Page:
When I first found my passion for photography, I never realized that it could evolve into my full time career. Like so many others, I fell in love with the craft and the business followed as a way to pursue my passion. Something that I learned early on, is that in order to truly succeed as a full time professional photographer, I must be a Small Business Owner first and a Creative Artist second.
And let me be honest with you… Running a Small Business is very, very hard. I’m not going to sugar-coat it. I’m not going to pretend that there aren’t days when I wonder why, oh why, I am just crazy enough to chase after my dream. There are times when my life is a constant breathless marathon of shooting, editing, emailing, and the million other hats that I wear as a business owner. But I made a choice very early on in my life, that I would rather work 60-hours a week following my heart and running my own business, than 40-hours in a back office cubicle.
At the beginning of this year, just after filing as an LLC, I sat down with an extremely knowledgeable business accountant named Tom Barnhill. In so many ways, we are very similar creatures, both passionate business owners chasing after our piece of the American Dream, but there is one BIG difference between Tom and I. Tom’s passion isn’t in creating art, but rather in crunching numbers. He dreams about neatly stacked columns, perfectly punctuated formulas, and all of the various gears that make a business succeed.
Having Tom as a part of my business plan was one of the best decisions that I ever made. With my future goals in mind, we sat down and Tom drafted a financial plan, took over my monthly record-keeping, and helped me to establish a cash-flow that takes into account the seasonal nature of wedding photography. He has handled all of the financial workings of my business so that I can focus on what I love most… being a photographer.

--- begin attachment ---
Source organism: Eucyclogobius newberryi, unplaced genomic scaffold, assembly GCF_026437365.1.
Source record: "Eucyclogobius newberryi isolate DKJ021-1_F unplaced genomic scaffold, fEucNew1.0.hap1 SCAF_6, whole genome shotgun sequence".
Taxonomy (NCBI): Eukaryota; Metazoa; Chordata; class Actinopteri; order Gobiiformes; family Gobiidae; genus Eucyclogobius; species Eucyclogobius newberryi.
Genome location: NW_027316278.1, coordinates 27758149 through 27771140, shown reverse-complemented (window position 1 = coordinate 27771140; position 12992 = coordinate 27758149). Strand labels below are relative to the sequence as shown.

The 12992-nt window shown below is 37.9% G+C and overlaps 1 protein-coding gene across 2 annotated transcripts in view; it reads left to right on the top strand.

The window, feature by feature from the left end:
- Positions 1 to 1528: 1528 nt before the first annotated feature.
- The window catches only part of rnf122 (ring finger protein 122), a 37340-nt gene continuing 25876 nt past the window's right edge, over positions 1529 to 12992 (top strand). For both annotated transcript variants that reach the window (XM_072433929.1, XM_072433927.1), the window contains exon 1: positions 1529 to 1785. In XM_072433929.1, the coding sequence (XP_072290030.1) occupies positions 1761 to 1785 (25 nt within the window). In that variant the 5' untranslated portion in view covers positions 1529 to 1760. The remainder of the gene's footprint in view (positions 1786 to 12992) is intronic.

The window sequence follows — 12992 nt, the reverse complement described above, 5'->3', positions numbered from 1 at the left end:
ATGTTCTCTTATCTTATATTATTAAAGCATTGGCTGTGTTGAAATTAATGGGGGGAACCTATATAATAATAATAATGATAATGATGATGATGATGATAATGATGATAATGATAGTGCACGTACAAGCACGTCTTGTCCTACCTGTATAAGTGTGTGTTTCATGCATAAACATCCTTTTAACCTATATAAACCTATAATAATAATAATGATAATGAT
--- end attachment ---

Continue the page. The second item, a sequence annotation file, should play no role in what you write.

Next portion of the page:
From automatically setting aside 30% of everything I bring in for taxes, to establishing monthly distributions to my personal account, to forecasting revenue for the coming fiscal year – Tom has completely perfected the art of making my business run. And at our last monthly meeting, I asked Tom if he would be willing to share a little insight with my fellow professional photographers and I’m grateful to have a few words of wisdom for you today!
1) Why should small business owners hire a business accountant to handle bookkeeping and financial planning?
“Hiring a business accountant is important because it allows you to make educated financial decisions regarding your business. It’s so critical when a business is newly formed and starting to grow to make certain you don’t make mistakes with your money. Having a business accountant allows you to see and understand exactly how your operating and also will allow you to project the financial effects of your decisions. Whether it’s deciding when it’s time to take that first paycheck or even how much and how frequently you can pay yourself. One of the challenges I face is helping small business owners understand that having a business accountant isn’t an overhead expense, it’s an investment in your future. A good business accountant pays for themselves by helping you maximize your profitability.”
Natalie’s Note: A good business accountant not only pays for him or herself by helping you to maximize profitability, but also by securing your business in the event that you are audited. Keeping your business finances documented, organized, and categorized properly is legally required by the Internal Revenue Service. Having a financial professional monitoring every daily, weekly, and monthly statement gives me an added sense of security in knowing that I’m doing everything completely by the book.